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When a property is listed, great care can sometimes be needed in relation to items that might never be called a ‘building’ in common parlance.

When is a ‘building’ not a building? This was the question considered recently by the Supreme Court in Dill v Secretary of State for Housing, Communities and Local Government. The dispute centred round two limestone piers with 18th century lead urns on top attributed to the Flemish sculptor John van Nost, which had been removed and sold at auction by Mr Dill in 2009.

When the ancestral family home was sold in 1939, the piers and urns moved with the family through three further properties before being installed at Idlicote House, a listed building, in 1973. In 1986 the piers and urns were made ‘listed buildings’ in their own right. In 2014 the Planning Authority initiated enforcement action as it is a criminal offence to carry out works to a listed building without listed building consent. 

In the Supreme Court Lord Carnwath held that whether something was a ‘building’ depended on a three-fold test of size, permanence and degree of physical attachment. Further, ‘the purpose of listed building control … is to identify and protect buildings of special architectural or historic interest… The special interest must be linked to [the object’s] status as a building. The historic interest must be found not merely in the object as such, but in its ‘erection in a particular place.’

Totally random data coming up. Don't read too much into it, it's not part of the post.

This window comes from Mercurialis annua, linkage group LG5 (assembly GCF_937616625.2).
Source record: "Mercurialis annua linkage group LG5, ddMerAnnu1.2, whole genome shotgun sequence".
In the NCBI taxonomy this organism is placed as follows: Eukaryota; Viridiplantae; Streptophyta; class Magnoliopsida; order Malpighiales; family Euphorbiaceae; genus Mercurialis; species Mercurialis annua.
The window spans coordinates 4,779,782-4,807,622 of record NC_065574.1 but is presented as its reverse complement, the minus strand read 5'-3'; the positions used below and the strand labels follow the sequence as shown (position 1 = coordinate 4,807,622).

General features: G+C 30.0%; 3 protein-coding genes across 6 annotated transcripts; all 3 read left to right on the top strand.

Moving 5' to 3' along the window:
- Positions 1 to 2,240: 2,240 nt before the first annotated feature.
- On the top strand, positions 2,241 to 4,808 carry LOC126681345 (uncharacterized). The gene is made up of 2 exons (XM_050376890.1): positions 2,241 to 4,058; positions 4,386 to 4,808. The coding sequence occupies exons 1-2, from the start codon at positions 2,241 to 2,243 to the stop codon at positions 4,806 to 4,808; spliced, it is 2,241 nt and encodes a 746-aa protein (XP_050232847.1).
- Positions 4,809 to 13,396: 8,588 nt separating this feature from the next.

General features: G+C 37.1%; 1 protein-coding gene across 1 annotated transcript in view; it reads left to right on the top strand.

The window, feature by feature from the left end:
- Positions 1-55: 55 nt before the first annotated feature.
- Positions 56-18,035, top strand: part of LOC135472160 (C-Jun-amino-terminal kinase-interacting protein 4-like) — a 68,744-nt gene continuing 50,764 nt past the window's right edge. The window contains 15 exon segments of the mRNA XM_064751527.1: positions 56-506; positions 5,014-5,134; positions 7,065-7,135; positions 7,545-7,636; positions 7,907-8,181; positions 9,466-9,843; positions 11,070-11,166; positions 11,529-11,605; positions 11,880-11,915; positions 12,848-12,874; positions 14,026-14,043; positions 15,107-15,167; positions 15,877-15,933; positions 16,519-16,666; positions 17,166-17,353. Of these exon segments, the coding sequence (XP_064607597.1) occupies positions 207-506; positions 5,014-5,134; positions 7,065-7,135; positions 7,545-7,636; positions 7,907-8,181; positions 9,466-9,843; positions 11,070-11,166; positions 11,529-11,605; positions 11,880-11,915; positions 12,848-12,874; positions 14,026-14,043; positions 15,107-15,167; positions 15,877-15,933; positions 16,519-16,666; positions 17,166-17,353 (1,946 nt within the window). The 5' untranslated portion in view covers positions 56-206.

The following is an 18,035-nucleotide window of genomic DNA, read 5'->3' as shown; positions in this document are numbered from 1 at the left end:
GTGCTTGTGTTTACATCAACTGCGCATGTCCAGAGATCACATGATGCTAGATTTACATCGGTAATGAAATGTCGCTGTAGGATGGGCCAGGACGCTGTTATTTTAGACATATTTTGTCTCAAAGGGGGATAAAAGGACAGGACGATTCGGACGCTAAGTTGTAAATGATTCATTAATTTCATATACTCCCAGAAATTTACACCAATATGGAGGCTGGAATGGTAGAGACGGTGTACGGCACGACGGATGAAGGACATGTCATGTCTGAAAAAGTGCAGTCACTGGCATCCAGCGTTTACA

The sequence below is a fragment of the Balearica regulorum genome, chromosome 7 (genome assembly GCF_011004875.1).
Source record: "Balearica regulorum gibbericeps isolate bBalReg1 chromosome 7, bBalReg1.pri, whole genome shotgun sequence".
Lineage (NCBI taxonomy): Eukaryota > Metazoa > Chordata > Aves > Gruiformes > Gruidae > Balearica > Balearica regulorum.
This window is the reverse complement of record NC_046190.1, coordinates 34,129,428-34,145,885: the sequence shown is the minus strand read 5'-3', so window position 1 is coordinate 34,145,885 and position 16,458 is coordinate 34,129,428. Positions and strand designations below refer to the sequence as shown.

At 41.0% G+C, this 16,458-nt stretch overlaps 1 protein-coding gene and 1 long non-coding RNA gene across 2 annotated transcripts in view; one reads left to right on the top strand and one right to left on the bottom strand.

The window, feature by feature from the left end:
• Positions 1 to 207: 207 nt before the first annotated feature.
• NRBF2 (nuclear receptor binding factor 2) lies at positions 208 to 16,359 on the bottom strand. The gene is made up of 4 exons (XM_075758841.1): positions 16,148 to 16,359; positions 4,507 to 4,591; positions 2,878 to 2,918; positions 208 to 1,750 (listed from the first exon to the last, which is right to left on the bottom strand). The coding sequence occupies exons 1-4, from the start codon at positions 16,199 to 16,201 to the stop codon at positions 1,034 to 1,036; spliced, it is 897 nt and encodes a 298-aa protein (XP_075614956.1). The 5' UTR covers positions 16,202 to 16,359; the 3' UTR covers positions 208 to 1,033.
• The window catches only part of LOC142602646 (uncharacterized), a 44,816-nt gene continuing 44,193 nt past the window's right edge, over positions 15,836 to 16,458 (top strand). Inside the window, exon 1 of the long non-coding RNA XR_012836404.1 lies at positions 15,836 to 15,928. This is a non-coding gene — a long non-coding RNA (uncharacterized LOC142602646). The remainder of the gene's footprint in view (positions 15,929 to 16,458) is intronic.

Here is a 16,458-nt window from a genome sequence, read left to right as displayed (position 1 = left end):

The Supreme Court refused to say whether the pier and urns together were ‘buildings’ or not. The urns however could not be buildings if considered on their own. The matter was referred back to the Planning Inspectorate to consider Lord Carnwath’s judgment and decide the question. Since the urns had led a travelled life, it may be hard to say their historical or architectural interest is related to their ‘erection at a particular place’, even if the Planning Inspectorate decides they are ‘buildings’. Mr Dill must be hopeful he will escape prosecution.

Before this case it had been thought that a listed building designation was conclusive. While removing listed items without consent is not recommended, Dill enables landowners to argue, long after the original listing, that items listed in their own right should not have been listed as ‘buildings’ in the first place. But that is first aid after the event: it is never wise to take action (selling, gifting etc) in relation to any objects that may be listed without detailed research and legal advice.

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